As any other activity or process inside an organization, also IP management requires resources to be used for its implementation. The literature offers no insights regarding the actors which are more suitable to be involved in this process, the education they should possess, as well as their capabilities. Moreover, understanding the involvement of the different organizational areas on IP management deserves further attention, in order to shed light whether IP management could benefit from an integrated approach.

The relationship between open innovation and IP management
As a consequence to the concurrent increasing importance of IP and the open innovation approach (Hagedoorn, 2003; Lasagni, 2012), the inherent paradox caused by the natural tension between knowledge sharing and protection arises, which authors have not been able to solve yet. The business world provides us with many examples (firms like Philips NV, IBM, and Microsoft) of large patent portfolio holders which embrace the open innovation model. Hence, a thorough understanding of how these two phenomena may co-exist and whether and how they can effectively benefit from each other represents an interesting opportunity for research.

Collaborative management of IP, co-patenting and co-branding
The increasing level of collaboration among firms has sought an increasing attention to the output of these collaborations. A stream of research on co-patenting and co-branding already exist, but authors have not scrutinized how partners manage the output of their collaborations in terms of IP, what difficulties may rise in sharing IP and how all partners  equally benefit from it.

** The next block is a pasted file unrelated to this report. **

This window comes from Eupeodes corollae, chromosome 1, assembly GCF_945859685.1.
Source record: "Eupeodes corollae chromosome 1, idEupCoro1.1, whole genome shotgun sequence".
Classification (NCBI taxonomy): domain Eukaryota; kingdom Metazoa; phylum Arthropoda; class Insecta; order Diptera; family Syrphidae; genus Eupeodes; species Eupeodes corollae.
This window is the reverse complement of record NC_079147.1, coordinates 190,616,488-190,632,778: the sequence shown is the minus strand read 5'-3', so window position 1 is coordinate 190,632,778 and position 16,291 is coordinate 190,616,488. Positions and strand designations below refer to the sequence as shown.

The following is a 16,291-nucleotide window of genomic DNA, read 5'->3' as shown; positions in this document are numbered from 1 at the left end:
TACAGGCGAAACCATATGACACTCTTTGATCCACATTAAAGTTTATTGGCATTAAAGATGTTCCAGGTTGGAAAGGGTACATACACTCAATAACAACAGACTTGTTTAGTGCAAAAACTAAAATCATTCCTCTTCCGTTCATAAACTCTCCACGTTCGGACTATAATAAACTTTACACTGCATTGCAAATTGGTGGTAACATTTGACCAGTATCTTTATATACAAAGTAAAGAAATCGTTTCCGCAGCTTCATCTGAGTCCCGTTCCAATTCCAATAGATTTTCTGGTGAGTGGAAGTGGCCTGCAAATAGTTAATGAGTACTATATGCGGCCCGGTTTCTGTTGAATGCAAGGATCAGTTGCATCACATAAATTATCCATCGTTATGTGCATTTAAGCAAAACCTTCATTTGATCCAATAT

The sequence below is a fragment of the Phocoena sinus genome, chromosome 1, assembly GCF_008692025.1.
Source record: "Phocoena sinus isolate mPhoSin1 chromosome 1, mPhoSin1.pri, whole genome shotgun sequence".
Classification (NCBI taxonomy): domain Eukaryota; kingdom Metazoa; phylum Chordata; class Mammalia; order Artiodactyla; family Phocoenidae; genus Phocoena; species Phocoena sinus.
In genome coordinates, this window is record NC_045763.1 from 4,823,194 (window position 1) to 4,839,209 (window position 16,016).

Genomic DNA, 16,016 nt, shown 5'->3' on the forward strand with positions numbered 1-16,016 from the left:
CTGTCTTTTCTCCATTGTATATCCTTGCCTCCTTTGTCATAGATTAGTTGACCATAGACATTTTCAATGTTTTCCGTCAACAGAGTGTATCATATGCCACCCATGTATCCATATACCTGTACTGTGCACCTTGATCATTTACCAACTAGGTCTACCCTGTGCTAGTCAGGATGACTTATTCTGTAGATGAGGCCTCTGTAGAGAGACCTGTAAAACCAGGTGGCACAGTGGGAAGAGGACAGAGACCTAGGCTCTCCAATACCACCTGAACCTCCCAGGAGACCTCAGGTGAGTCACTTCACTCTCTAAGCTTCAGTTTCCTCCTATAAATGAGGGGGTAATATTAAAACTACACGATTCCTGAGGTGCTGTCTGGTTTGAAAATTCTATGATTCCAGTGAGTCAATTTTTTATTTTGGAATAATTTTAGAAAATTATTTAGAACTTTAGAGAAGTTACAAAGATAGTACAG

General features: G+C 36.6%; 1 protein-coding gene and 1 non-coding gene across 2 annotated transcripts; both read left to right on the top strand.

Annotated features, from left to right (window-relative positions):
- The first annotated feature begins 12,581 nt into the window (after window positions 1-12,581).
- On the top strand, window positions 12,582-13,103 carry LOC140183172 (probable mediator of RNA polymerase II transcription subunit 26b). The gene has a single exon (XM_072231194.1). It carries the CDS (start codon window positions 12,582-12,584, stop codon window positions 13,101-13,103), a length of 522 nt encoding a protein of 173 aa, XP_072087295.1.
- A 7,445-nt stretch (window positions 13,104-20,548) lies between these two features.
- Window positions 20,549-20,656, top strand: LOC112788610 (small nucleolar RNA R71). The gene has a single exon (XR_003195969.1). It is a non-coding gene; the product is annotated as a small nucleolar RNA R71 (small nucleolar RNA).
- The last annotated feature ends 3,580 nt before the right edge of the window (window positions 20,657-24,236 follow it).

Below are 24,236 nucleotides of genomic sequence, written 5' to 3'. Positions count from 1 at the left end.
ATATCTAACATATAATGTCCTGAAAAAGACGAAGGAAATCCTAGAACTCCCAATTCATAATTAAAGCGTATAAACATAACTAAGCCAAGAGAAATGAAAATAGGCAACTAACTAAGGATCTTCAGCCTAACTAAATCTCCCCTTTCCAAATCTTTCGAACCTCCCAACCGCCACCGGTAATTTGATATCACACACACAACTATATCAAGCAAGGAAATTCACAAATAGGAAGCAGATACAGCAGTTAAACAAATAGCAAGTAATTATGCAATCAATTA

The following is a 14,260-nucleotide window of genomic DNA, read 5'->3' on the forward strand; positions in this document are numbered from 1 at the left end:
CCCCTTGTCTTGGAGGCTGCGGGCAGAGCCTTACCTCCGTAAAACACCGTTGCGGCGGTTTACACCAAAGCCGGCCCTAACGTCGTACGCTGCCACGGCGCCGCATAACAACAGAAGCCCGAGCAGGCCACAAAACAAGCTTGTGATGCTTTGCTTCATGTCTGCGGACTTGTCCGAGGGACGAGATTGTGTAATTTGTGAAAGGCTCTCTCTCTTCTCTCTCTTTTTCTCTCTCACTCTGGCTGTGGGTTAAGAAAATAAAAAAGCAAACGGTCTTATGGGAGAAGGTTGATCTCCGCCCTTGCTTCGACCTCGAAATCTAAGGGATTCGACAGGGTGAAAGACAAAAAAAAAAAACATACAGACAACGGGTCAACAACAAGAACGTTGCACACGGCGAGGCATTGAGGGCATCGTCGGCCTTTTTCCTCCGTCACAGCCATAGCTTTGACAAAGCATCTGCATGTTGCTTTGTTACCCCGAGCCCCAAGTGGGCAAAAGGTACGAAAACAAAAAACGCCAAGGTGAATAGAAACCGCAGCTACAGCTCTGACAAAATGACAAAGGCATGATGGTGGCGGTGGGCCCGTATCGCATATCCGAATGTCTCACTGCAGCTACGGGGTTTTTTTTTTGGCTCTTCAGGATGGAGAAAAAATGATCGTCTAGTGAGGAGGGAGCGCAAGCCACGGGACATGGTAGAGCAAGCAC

A portfolio perspective
Frequently the literature deals with patents or trademarks separately; however, IP assets need to be considered from a portfolio perspective in order to increase the power while, for example, negotiating with partners (Di Minin and Faems, 2013). This is particularly relevant because IP assets can be used in synergy and can show a combined effect (Al-Aali and Teece, 2013; Conley, 2013). As a consequence, investigating how to effectively combine the strategic use of different IP assets in order to extract the highest value from them becomes central.

Exploration of IP management in the SME context
Considering that SMEs are widely recognized as important innovators and, in the past years, have registered increasing levels of IPRs, exceeding large firms (Hollanders and Es-Sadki, 2013), not only in the emerging industry, but also in the traditional ones (Frietsch et al., 2013), it is surprising that the literature has completely disregarded them in investigating IP management. Therefore, useful insights may be gained through exploring whether SMEs are involved in IP management and, if so, how. Oppositely, also understanding the difficulties SMEs face in managing their IP could help forge dedicated methods and tools for managing IP in a SME context.

First submission: April 13th, 2016
First round revision: June 30th, 2016
Second submission: September 30th, 2016
Second round revision: December 31st, 2016
Publication: February/March 2017

Submission Procedure:
Submissions to this journal are through the ScholarOne submission system here:
Please visit the author guidelines to read the full submission details for the Management Decision journal at:
Please ensure you select this special issue from the relevant drop down menu on page four of the submission process.

Lara Agostini (1), Anna Nosella (1), Valentina Lazzarotti (2), Raffaella Manzini (2), Luisa Pellegrini (3)
1 University of Padua – Department of Management and Engineering (Italy)
2 Cattaneo University - Institute for Entrepreneurship and Competitiveness (Italy)
3 University of Pisa – Department of Electrical Systems and Automation (Italy)